In August 2023, Scott took a new job as a Project Manager at Management Systems International (MSI), a private international development firm. There, Scott works on USAID-funded contracts in Ethiopia and Ukraine on topics relating to monitoring and evaluation and anti-corruption. This fall, he traveled to Kyiv, Ukraine, for two weeks to support his project’s administrative and operational pre-closeout measures.

Scott writes: “It has been a busy 1-2 years since graduating and, while not technically history work, it is impossible to work internationally without using the past to make sense of the present.”

Explore his latest Foreign Brief article, where Scott provides insights and analysis on the Niger junta’s legal appeal to lift ECOWAS sanctions on humanitarian grounds: “ECOWAS Court Rules on Niger.”

Are you an Emory History alumnus? Please send us updates on your life and work!

Abrahamson (PhD ’22) Wins Best Dissertation Prize from NECLAS

Abrahamson (center) accepting Best Dissertation Prize at the annual NECLAS meeting.

Dr. Hannah Rose Abrahamson (PhD 22) was recently awarded the prize for best dissertation from the New England Council of Latin American Studies. Abrahamson’s thesis, “Women of the Encomienda: Households and Dependents in Sixteenth-Century Yucatan, Mexico,” was also awarded the Maureen Ahern Award from the Latin American Studies Association – Colonial Section. Abrahamson is currently Assistant Professor of History at the College of the Holy Cross. Her dissertation was advised by by Dr. Yanna Yannakakis, Professor and Associate Department Chair.

Johanna Luthman (PhD ’04) Publishes New Book with Oxford UP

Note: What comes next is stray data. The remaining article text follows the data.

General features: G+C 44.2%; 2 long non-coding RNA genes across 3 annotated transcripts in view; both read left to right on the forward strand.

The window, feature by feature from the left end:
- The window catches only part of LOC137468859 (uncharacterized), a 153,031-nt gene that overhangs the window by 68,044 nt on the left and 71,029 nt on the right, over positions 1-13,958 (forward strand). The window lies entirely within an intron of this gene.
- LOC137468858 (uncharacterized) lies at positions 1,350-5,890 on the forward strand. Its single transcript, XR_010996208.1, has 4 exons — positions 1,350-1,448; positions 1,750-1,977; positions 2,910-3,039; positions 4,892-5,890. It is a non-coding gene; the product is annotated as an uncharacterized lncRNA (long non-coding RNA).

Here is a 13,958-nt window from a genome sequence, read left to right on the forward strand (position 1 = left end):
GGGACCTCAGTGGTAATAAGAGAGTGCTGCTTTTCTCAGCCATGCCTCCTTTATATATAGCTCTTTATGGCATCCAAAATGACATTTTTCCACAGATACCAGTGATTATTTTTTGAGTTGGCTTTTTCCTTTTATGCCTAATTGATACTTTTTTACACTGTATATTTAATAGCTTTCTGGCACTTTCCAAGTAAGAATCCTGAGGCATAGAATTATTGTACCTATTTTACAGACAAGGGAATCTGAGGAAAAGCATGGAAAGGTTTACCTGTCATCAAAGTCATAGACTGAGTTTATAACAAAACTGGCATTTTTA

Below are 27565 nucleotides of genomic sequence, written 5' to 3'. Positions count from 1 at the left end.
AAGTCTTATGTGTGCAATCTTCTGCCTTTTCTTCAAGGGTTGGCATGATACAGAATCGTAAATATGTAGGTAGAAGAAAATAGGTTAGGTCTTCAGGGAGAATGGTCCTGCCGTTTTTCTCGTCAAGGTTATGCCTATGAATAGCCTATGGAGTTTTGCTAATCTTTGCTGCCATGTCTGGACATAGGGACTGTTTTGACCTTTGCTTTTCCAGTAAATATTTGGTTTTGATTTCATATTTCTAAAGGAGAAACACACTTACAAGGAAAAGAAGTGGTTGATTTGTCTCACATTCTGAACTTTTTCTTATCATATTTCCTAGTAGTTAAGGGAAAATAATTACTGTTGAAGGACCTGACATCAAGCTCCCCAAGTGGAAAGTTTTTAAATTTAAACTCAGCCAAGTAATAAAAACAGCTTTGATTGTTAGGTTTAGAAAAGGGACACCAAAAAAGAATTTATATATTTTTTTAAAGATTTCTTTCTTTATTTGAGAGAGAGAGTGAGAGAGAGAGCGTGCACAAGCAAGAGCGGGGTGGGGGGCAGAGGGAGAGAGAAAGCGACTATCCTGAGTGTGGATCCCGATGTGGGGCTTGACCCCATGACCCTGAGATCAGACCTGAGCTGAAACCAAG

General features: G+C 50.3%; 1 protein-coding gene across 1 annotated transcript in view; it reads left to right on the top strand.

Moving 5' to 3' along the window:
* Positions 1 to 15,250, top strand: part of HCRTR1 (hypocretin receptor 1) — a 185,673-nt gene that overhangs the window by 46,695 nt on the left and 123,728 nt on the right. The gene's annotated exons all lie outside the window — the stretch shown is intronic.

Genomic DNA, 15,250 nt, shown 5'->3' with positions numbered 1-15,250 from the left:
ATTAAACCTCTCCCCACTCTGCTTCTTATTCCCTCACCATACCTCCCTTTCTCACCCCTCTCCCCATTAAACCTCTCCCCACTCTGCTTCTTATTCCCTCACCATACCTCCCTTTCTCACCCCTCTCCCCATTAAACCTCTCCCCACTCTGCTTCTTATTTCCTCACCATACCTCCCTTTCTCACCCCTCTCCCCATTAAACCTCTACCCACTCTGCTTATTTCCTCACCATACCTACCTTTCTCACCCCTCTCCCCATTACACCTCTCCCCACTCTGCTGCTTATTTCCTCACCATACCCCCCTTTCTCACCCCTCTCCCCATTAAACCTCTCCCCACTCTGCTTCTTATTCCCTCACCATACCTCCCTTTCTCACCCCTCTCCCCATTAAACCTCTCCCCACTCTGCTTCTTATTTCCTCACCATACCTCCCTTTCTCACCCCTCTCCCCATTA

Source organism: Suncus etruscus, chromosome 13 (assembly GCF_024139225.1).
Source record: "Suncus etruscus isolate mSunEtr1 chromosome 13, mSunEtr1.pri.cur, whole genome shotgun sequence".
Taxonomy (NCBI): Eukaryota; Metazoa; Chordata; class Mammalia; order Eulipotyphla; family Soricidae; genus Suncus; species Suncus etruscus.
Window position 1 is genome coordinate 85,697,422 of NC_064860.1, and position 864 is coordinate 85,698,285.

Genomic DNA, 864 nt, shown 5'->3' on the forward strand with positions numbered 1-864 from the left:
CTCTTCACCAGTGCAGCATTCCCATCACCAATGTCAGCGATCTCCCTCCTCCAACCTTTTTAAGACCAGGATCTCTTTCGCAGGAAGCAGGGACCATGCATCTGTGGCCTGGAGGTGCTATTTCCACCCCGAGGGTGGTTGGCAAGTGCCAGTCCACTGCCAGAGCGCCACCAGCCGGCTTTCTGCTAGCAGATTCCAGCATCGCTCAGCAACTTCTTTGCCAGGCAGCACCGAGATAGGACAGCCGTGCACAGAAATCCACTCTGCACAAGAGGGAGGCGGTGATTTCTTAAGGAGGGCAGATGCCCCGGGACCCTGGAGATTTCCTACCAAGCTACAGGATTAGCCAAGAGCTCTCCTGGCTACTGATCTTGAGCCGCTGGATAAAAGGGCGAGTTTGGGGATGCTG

Why would a woman falsely accuse her husband’s youthful step-grandmother of attempting to murder her with a poisoned enema? Dr. Johanna Luthman, Professor of History at the University of North Georgia, first learned of this accusation, which took place at the court of James I of England in 1618, while she was writing her dissertation at Emory. Now, she has explored the question fully in her new book, Family and Feuding at the Court of James I: The Lake and Cecil Scandals (Oxford UP). The sensational accusation was one of many levied between the families of Sir Thomas Lake, Secretary of State, and Thomas Cecil, Earl of Exeter, both members of the king’s Privy Council and at the pinnacle of power at the Jacobean court. The two families were joined by the marriage of Sir Thomas’s daughter Anne to Exeter’s grandson William Cecil, Lord Roos. The souring of that marriage led to a years-long feud between the families, which caused sensational scandals, political downfalls, international man-hunts, and lengthy trials where King James himself sat as a judge, a Biblical Solomon dispensing justice. This is the first detailed account of the Lake and Cecil feud. It provides a window into Jacobean society, politics, religion, medicine, ideas about gender and sexuality, and more.

Alumni Update: Bronwen Boyd (C22), from Atlanta to Tunisia, the US Senate, and Sciences Po

Bronwen Boyd, a History Honors student and French Studies major, graduated from Emory College in May 2022. Boyd took a gap year following graduation, during which she worked for the Carter Center as a nonpartisan elections observer on the 2022 Tunisian Parliamentary Elections and for US Senator Jon Ossoff and the Congressional Commission on Emerging Biotechnology. She is currently pursuing a Master’s in Political Science as a Shepard Scholar from Emory at Sciences Po’s Paris School of Research. Her thematic interests include violence against women, LGBTQIA+ rights, human rights, law, and global history and politics. In 2022 Boyd was named a Graduating Woman of Excellence by the Center for Women at Emory. Boyd writes that she is a “Proud Emory History alumna— now and always!”

Are you an Emory History alumnus? Please send us updates on your life and work!